Proverbs 6:1-5,  My son, if thou be surety for thy friend, if thou hast stricken thy hand with a stranger, Thou art snared with the words of thy mouth, thou art taken with the words of thy mouth. Do this now, my son, and deliver thyself, when thou art come into the hand of thy friend; go, humble thyself, and make sure thy friend. Give not sleep to thine eyes, nor slumber to thine eyelids. Deliver thyself as a roe from the hand of the hunter, and as a bird from the hand of the fowler.

This passage of scripture is designed to raise a warning flag when business decisions are made within friendships.

Being friendly, we normally like to say yes to a friend.

It is difficult to say no to a friend, isn't it?

But there are times when good friends ask their friends to be bound with them in a business venture.

And unfortunately the only foundation for the venture may be their friendship.

But thankfully the warning flag of scripture is raised for the wise to see and for the wise to heed.

The first five verses in chapter six describe a situation in which all of us can picture ourselves as the son.

Solomon surmises to his Son, perhaps it was Rehoboam.

Son, suppose your friend, your very good friend, tells you that he has a need.

He wants to go into business and he knows that this business will reap sizeable profits.

He feels sure of this! He thinks it is a sure thing!

But he needs to enter into a loan arrangement with a third party, the stranger mentioned in verse one.

But the third party, the stranger will not give the son's friend the loan because he does not think the friend has the capability to pay back the loan if the business venture fails.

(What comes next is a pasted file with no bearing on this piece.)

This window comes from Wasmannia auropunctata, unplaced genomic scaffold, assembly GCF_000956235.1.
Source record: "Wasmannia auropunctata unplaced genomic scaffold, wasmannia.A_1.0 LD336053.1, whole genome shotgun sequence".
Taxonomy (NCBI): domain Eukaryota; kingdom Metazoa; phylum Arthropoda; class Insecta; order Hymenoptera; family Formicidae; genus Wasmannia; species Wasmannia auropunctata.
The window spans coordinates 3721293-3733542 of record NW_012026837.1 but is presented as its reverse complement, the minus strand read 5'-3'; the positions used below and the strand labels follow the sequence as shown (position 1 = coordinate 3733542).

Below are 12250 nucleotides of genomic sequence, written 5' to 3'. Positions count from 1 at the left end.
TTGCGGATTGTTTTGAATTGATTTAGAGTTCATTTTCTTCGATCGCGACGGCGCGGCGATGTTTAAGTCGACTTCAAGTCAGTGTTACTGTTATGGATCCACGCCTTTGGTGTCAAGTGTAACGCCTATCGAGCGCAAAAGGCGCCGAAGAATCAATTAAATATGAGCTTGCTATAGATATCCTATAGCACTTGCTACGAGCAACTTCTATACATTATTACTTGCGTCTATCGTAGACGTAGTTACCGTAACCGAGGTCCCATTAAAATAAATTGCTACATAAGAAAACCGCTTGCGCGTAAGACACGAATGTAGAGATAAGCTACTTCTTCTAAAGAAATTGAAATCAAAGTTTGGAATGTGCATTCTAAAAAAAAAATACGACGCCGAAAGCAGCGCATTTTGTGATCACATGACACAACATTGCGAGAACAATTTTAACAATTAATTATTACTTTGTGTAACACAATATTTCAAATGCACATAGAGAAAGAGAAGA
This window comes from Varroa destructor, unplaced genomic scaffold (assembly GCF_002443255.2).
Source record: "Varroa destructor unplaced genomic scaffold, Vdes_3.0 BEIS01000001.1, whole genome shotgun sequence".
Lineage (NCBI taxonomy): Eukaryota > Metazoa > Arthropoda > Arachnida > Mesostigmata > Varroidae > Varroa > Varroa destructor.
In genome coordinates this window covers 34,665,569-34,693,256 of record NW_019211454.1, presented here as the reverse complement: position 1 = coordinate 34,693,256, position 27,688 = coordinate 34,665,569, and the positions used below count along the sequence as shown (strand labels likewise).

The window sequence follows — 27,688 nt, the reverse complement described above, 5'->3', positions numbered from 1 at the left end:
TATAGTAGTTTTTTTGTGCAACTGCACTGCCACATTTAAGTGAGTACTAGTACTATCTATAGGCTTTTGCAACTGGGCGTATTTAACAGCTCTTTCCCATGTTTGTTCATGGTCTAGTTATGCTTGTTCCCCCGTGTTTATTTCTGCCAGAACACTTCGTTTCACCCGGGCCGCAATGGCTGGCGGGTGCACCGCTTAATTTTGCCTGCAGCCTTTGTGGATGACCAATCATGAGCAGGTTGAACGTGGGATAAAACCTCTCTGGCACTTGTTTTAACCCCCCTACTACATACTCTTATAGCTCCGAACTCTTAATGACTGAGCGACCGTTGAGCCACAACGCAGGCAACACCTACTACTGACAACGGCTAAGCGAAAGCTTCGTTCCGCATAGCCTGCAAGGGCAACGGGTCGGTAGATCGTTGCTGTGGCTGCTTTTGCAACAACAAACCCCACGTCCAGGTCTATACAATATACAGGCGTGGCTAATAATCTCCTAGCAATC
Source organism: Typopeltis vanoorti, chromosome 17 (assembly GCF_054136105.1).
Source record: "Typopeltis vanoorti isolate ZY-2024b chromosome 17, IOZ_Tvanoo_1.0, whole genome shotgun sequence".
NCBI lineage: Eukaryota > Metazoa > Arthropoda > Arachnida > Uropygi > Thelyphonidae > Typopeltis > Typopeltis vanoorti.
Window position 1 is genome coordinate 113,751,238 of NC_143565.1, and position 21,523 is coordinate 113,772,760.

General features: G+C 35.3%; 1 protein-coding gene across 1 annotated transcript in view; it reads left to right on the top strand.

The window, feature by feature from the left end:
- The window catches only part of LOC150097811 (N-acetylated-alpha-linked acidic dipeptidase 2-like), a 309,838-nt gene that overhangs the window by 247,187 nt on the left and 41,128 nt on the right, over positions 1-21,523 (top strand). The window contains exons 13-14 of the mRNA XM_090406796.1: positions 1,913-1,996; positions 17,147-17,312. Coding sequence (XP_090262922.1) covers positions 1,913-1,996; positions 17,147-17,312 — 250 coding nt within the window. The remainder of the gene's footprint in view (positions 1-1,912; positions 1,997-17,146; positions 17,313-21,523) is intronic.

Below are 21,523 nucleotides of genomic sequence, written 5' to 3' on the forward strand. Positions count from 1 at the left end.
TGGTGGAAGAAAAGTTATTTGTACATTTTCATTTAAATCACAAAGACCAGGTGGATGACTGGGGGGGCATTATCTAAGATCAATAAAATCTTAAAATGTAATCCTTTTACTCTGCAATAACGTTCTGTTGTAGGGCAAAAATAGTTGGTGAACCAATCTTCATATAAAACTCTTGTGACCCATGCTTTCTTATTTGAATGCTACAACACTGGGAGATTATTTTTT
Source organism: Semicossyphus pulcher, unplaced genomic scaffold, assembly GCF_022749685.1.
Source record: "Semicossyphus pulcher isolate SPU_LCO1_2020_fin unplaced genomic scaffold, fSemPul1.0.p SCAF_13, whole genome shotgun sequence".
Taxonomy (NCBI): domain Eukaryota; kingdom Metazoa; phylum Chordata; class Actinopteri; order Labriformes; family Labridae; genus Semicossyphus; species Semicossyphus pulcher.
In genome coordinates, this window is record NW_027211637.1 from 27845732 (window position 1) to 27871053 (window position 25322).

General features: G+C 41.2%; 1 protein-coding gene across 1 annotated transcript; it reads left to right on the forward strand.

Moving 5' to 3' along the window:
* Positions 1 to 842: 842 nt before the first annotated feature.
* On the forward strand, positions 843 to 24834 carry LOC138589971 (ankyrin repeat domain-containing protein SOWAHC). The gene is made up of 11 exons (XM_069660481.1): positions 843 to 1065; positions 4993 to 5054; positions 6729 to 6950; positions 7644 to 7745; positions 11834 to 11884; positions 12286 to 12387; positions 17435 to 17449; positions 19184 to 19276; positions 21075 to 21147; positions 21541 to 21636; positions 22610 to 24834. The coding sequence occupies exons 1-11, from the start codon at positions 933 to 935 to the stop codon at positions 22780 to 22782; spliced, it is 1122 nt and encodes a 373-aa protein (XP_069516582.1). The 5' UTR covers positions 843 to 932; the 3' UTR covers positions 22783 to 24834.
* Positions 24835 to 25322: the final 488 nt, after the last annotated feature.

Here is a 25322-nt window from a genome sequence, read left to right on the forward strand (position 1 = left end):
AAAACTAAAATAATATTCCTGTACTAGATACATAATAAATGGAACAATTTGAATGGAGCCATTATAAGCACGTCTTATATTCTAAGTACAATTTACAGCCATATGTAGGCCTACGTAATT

The stranger is not interested in risking his money on the friend's unsure business venture.

The stranger requires the friend have some trustworthy person guarantee payment of the debt in case the business fails.

In other words Solomonís son is being asked to be surety on the basis of friendship and on the basis of a high risk proposition.

The question must be asked, What is it about his friend that causes a lender to seek the surety or security of another?

Solomon's son is being asked to enter into the risky business venture based upon the friendship relationship.

This is what is called surety. In Websterís 1828 Dictionary the word is pronounced Su'rety, from the French, surete'.

It means certainty, in law one who is bound with and for another; for his payment of a debt and who in case of the principle debtor's failure, is compellable to pay the debt or damages

In Webster's Seventh New Collegiate Dictionary the word is pronounced - shur-a-ty, and defined as the state of being sure, sure knowledge, certainty, confident manner or behavior, one who has become legally liable for the debt of another.

(The lender makes sure he is going to be paid.)

The act of suretyship does not receive much commendation in God's word because it is so readily misused. It is not purely used.

In fact God warns us much about the relationship of suretyship.

Proverbs 11:15, tells us that,  He that is surety for a stranger shall smart for it: and he that hateth suretiship is sure.

The best policy is not to be Surety for another.

If that policy is followed, if suretyship is hated, there will be no loss.

Proverbs 17:18, tells us that people without understanding shake hands flippantly with strangers in order to help a friend.

In other words the possibility of having to assume the friend's debt is not properly or seriously considered.

The possibility that if the venture is unsuccessful, that the friendship may be lost, is not properly considered.